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July 28, 2021

In 1907, a Shipload of 1,000 Immigrant Women From the Baltic Seeking Husbands Came to New York

Was there really a shortage of marriage-minded women in the United States in the early 1900s? Apparently rumors had been circulating in Europe that American men couldn’t find wives. With this in mind, just over 1,000 “maids” booked passage on a New York–bound ship that arrived on September 27, 1907.





The Washington Post wrote an article in 1907 on the arrival of 1,000+ women from European countries that came to America seeking husbands. This drew considerable attention from young American men, who waited at the pier for the arrival of their ship the Baltic, so as to catch a glimpse of these women and consider these potential suitors.

The article also asked women aboard the ship where in America they will settle as they search for husbands and what kind of men they are looking for. Some seek “rich Americans,” others like “tall men and blonds,” but some will marry “if [they] can find anybody to have [them].”


The article concluded with the statement, “it is thought that the proposals will come thick and fast,” demonstrating a general positivity toward immigrants coming to America, specifically women. Not only were European women seeking husbands in America, the men favorably accepted their arrival. This emphasizes the favorable  regard with which Americans accepted immigrants in the early 1900s, especially when they arrived from European countries, such as England. In addition, if such immigrants were seeking a better life in America and were willing to assimilate into the culture, in this case by marrying an American man, then Americans gladly welcomed their stay.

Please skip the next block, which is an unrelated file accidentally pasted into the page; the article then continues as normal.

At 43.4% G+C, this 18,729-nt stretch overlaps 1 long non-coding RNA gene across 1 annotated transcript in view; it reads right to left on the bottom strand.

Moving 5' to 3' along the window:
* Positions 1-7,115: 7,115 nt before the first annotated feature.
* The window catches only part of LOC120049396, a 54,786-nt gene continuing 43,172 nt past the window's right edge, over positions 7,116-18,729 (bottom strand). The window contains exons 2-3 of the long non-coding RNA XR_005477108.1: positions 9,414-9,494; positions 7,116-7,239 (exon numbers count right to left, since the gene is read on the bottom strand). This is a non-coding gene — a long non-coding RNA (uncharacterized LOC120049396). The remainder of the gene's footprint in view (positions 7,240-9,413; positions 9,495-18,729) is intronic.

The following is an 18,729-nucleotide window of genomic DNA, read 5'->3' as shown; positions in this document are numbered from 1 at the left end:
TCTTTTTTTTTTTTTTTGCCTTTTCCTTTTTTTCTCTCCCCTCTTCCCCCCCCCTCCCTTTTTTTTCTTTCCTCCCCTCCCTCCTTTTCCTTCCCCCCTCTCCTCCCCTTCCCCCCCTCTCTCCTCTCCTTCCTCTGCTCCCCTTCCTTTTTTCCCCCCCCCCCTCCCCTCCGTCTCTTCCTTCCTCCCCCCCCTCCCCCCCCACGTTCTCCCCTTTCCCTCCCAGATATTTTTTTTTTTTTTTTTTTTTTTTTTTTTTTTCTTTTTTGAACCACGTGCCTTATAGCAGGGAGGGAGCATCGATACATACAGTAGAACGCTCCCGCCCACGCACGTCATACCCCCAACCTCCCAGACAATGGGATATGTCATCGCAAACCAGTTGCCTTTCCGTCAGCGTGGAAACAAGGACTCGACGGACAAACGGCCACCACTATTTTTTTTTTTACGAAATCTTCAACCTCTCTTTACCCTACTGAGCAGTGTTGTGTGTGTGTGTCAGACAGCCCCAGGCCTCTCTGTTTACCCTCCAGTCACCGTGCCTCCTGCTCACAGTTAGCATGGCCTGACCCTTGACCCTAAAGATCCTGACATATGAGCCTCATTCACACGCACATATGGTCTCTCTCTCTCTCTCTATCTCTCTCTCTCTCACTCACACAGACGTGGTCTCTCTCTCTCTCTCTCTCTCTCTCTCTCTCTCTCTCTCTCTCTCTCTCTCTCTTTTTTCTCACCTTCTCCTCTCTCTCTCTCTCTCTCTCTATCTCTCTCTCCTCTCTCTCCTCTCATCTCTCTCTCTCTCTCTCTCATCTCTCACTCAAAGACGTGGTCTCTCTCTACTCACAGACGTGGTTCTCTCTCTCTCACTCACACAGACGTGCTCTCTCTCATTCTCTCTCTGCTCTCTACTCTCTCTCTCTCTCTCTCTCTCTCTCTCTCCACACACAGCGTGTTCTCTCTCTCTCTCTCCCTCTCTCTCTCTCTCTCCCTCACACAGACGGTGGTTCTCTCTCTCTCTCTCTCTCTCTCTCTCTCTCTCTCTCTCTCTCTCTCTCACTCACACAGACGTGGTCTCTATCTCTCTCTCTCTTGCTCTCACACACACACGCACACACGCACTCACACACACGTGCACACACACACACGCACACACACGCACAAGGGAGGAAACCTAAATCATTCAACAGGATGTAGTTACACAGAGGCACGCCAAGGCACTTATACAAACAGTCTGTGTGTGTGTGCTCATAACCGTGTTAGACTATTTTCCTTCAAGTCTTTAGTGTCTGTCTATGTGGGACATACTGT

Today there is talk of foreign women marrying American men to achieve green cards so that they can live legally in America. If such a large volume of women arrived in the U.S. today seeking marriage, would they be equally as welcome? It seems marriage between immigrants and Americans was accepted publicly in the early 1900s, but do we carry the same opinions today?




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